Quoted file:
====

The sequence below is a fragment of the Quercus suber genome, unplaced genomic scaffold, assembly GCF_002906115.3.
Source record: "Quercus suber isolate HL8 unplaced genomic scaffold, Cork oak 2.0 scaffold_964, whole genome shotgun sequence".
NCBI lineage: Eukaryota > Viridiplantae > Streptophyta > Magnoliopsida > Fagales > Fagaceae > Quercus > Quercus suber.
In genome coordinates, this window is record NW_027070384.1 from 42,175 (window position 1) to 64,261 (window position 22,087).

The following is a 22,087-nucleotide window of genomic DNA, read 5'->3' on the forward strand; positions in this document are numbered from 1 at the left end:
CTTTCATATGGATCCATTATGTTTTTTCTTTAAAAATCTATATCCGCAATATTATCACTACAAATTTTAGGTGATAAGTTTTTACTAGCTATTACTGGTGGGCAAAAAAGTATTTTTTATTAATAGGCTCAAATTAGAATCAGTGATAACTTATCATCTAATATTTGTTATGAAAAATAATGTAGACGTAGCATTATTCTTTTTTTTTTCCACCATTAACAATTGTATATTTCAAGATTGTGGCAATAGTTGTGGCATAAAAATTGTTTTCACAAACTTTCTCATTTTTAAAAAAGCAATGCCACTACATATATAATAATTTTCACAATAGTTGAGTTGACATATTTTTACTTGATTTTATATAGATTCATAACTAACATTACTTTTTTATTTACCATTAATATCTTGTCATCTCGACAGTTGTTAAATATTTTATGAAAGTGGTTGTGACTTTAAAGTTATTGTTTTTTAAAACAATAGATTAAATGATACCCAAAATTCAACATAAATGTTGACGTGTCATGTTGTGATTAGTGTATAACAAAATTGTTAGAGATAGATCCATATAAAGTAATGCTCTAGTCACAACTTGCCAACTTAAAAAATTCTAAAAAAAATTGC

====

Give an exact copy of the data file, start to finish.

The sequence below is a fragment of the Quercus suber genome, unplaced genomic scaffold, assembly GCF_002906115.3.
Source record: "Quercus suber isolate HL8 unplaced genomic scaffold, Cork oak 2.0 scaffold_964, whole genome shotgun sequence".
NCBI lineage: Eukaryota > Viridiplantae > Streptophyta > Magnoliopsida > Fagales > Fagaceae > Quercus > Quercus suber.
In genome coordinates, this window is record NW_027070384.1 from 42,175 (window position 1) to 64,261 (window position 22,087).

The following is a 22,087-nucleotide window of genomic DNA, read 5'->3' on the forward strand; positions in this document are numbered from 1 at the left end:
CTTTCATATGGATCCATTATGTTTTTTCTTTAAAAATCTATATCCGCAATATTATCACTACAAATTTTAGGTGATAAGTTTTTACTAGCTATTACTGGTGGGCAAAAAAGTATTTTTTATTAATAGGCTCAAATTAGAATCAGTGATAACTTATCATCTAATATTTGTTATGAAAAATAATGTAGACGTAGCATTATTCTTTTTTTTTTCCACCATTAACAATTGTATATTTCAAGATTGTGGCAATAGTTGTGGCATAAAAATTGTTTTCACAAACTTTCTCATTTTTAAAAAAGCAATGCCACTACATATATAATAATTTTCACAATAGTTGAGTTGACATATTTTTACTTGATTTTATATAGATTCATAACTAACATTACTTTTTTATTTACCATTAATATCTTGTCATCTCGACAGTTGTTAAATATTTTATGAAAGTGGTTGTGACTTTAAAGTTATTGTTTTTTAAAACAATAGATTAAATGATACCCAAAATTCAACATAAATGTTGACGTGTCATGTTGTGATTAGTGTATAACAAAATTGTTAGAGATAGATCCATATAAAGTAATGCTCTAGTCACAACTTGCCAACTTAAAAAATTCTAAAAAAAATTGC